A screenshot from the homepage of luxury e-commerce platform Secoo.com

SHANGHAI — Factors including younger luxury consumers, wider adoption of digital sales and marketing channels among brands as well as consumers in China’s lower-tier cities are driving luxury e-commerce in the country, a new report reveals.

The “China Luxury E-commerce White Paper” — the result of research jointly undertaken by Secoo, China’s largest luxury goods e-commerce platform, data partner Tencent and analysis partner Deloitte — details China’s emergence as the second-largest online consumers of luxury (behind the United States).

According to the report, China’s luxury consumers have an average age of 25, making them digital natives, 75.6 percent of whom look to digital media (including brands’ own web sites, fashion verticals and social media) for fashion information.

Accordingly, the number of luxury brands running direct sales e-commerce and WeChat e-commerce in China has significantly increased. As of May, 40 percent of fashion brands and 38 percent of luxury watch and jewelry brands have developed direct sale e-commerce here, up 20 percent and 24 percent respectively since 2014. At the same time, some luxury brands are also experimenting with WeChat, with 6 percent of fashion brands and 14 percent of watch and jewelry brands now operating WeChat shops.

A big winner as a result of increasing luxury e-commerce in China are niche brands, who are able to reach deeper into China’s lower-tier cities without the heavy investment required by a large-scale bricks-and-mortar rollout.

According to Secoo’s business data, in fiscal year 2016, their platform provided products and services to consumers from 379 cities around China. Though the top 30 cities for sales were all first-tier and major second-tier cities, sales from the other 349 cities around China combined accounted for 62 percent of total sales on the platform.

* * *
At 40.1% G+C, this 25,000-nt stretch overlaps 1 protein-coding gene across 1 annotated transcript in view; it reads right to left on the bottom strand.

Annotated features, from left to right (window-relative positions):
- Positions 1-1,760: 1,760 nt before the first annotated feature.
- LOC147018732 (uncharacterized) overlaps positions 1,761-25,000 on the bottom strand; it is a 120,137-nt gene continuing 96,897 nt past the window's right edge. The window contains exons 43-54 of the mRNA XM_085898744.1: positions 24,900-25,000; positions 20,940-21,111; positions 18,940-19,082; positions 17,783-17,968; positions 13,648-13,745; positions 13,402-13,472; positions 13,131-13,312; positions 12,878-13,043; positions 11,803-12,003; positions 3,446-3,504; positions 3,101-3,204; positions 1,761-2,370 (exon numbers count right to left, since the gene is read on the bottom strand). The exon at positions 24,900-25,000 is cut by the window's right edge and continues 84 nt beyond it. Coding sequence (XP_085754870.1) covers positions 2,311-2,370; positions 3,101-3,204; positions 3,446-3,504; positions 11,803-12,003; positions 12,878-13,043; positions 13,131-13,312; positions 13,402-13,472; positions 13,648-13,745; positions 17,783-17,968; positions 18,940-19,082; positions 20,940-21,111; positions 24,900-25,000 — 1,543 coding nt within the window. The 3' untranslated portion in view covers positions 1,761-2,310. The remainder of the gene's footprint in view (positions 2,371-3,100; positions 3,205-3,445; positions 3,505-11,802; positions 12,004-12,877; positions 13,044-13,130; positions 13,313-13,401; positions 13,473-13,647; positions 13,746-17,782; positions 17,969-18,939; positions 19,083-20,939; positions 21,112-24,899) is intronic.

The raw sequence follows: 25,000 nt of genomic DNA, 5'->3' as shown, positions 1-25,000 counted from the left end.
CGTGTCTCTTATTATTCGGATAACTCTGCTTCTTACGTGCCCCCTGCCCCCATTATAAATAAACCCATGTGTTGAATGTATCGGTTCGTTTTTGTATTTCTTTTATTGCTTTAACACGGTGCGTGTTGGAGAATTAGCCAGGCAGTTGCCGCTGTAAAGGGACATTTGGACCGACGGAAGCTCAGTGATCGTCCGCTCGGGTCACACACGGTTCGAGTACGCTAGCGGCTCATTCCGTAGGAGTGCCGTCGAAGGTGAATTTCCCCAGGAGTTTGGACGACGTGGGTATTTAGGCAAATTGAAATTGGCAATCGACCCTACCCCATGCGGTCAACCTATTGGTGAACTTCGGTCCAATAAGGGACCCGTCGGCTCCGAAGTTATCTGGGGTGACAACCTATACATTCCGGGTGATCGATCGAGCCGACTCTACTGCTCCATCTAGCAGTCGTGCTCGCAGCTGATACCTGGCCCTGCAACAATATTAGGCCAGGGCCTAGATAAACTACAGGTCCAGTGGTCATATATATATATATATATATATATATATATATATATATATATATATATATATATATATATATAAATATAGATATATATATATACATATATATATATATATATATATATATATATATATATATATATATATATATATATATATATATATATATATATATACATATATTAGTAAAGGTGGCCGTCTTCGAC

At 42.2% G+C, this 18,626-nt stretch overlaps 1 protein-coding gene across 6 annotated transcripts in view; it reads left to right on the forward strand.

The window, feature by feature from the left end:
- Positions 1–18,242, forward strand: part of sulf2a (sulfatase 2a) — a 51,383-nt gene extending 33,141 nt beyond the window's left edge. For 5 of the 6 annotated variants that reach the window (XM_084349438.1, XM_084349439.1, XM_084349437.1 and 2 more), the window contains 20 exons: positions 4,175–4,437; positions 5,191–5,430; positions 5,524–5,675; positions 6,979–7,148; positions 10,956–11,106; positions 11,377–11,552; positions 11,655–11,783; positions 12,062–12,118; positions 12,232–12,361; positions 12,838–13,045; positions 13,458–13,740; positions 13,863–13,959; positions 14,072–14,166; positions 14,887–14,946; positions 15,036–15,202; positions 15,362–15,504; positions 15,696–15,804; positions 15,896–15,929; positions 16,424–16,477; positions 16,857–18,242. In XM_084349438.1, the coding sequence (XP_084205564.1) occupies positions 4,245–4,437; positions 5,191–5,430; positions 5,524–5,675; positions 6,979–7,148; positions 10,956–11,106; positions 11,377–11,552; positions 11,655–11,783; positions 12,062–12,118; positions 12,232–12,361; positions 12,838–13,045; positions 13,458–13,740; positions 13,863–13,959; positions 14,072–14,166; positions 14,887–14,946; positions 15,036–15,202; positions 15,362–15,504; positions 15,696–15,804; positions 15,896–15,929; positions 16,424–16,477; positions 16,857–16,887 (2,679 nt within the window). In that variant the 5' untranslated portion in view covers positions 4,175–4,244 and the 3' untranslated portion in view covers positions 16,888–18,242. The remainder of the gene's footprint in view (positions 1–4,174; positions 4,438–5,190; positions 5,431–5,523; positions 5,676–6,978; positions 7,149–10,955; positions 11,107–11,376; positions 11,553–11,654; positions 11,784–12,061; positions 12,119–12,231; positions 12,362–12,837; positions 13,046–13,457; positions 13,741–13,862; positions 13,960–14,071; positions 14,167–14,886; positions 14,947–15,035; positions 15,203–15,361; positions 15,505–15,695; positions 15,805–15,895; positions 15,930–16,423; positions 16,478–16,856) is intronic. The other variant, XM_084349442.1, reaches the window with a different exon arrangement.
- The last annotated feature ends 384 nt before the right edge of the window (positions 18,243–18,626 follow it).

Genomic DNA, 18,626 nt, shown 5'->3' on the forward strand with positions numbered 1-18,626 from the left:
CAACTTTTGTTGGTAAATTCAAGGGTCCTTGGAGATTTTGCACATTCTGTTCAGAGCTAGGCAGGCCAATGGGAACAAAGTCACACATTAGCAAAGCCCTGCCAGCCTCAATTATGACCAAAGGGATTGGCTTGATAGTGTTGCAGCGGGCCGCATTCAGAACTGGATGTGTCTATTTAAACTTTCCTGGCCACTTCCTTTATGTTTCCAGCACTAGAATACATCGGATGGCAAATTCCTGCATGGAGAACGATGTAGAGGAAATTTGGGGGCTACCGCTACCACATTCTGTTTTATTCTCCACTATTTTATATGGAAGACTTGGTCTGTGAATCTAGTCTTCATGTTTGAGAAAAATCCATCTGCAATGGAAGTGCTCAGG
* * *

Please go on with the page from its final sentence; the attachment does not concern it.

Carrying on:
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Currently, only 9 percent of luxury goods worldwide are purchased online, but of the Millennial consumers from China surveyed for the white paper, 35 percent reported a willingness to buy luxury online, with almost all respondents (97 percent) expecting that they will become more willing to buy online in the future.

As China’s luxury market matures and more brands become available to young consumers, it comes as something of a surprise that 60 percent of Millennial respondents reported consistently purchasing a few favorite brands they feel loyalty to.

Besides quality, the biggest reason cited by these Millennial consumers for purchasing luxury good was to “be nice to themselves.” But being nice to others, as well as the environment, also stands out as key to attracting this segment of consumers, with more than 90 percent of young luxury consumers saying they “sometimes” or “always” paid attention to a brand’s sustainability credentials — a statistic consistent with China’s broader trend of environmental awakening seen in recent years.

Looking forward, the report identifies key challenges for luxury brands to overcome en route to e-commerce success, including suitable platform selection, crafting distinctive online experiences and designing end-to-end omnichannel solutions.

“In order to win young network consumers, cover more cities and realize an omnichannel win-win, luxury enterprises cannot merely add an e-commerce department, but should acquire new vision, schemes and talents based on traditional competitiveness, and re-plan omnichannel mode in a reforming way,” the report said in part.